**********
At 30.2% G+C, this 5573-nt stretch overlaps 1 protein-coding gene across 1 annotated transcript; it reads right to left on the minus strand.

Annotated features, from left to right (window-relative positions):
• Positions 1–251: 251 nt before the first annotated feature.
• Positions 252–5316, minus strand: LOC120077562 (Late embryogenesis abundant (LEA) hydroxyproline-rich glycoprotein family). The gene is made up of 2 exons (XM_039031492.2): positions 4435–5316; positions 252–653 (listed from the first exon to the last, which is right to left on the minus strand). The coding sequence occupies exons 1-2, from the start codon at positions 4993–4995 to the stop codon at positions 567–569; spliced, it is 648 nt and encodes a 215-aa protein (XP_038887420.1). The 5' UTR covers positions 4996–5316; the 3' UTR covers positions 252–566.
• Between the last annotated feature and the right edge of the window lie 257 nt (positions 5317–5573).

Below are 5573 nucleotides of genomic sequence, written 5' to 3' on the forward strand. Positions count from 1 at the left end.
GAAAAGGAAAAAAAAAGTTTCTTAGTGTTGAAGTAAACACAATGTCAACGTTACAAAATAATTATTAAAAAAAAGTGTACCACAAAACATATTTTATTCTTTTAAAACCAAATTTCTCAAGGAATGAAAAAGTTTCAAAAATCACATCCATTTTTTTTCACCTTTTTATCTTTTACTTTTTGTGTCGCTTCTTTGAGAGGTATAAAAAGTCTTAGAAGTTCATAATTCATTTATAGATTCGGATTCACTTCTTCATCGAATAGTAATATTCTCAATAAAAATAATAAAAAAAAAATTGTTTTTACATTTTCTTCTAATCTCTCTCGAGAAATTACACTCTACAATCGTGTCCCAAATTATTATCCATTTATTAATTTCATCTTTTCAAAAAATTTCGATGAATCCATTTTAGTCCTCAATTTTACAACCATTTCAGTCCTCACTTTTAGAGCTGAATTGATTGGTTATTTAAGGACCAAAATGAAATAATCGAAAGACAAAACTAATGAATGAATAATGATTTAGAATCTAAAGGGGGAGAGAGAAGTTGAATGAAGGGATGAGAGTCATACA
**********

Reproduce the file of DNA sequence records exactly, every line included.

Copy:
At 30.2% G+C, this 5573-nt stretch overlaps 1 protein-coding gene across 1 annotated transcript; it reads right to left on the minus strand.

Annotated features, from left to right (window-relative positions):
• Positions 1–251: 251 nt before the first annotated feature.
• Positions 252–5316, minus strand: LOC120077562 (Late embryogenesis abundant (LEA) hydroxyproline-rich glycoprotein family). The gene is made up of 2 exons (XM_039031492.2): positions 4435–5316; positions 252–653 (listed from the first exon to the last, which is right to left on the minus strand). The coding sequence occupies exons 1-2, from the start codon at positions 4993–4995 to the stop codon at positions 567–569; spliced, it is 648 nt and encodes a 215-aa protein (XP_038887420.1). The 5' UTR covers positions 4996–5316; the 3' UTR covers positions 252–566.
• Between the last annotated feature and the right edge of the window lie 257 nt (positions 5317–5573).

Below are 5573 nucleotides of genomic sequence, written 5' to 3' on the forward strand. Positions count from 1 at the left end.
GAAAAGGAAAAAAAAAGTTTCTTAGTGTTGAAGTAAACACAATGTCAACGTTACAAAATAATTATTAAAAAAAAGTGTACCACAAAACATATTTTATTCTTTTAAAACCAAATTTCTCAAGGAATGAAAAAGTTTCAAAAATCACATCCATTTTTTTTCACCTTTTTATCTTTTACTTTTTGTGTCGCTTCTTTGAGAGGTATAAAAAGTCTTAGAAGTTCATAATTCATTTATAGATTCGGATTCACTTCTTCATCGAATAGTAATATTCTCAATAAAAATAATAAAAAAAAAATTGTTTTTACATTTTCTTCTAATCTCTCTCGAGAAATTACACTCTACAATCGTGTCCCAAATTATTATCCATTTATTAATTTCATCTTTTCAAAAAATTTCGATGAATCCATTTTAGTCCTCAATTTTACAACCATTTCAGTCCTCACTTTTAGAGCTGAATTGATTGGTTATTTAAGGACCAAAATGAAATAATCGAAAGACAAAACTAATGAATGAATAATGATTTAGAATCTAAAGGGGGAGAGAGAAGTTGAATGAAGGGATGAGAGTCATACA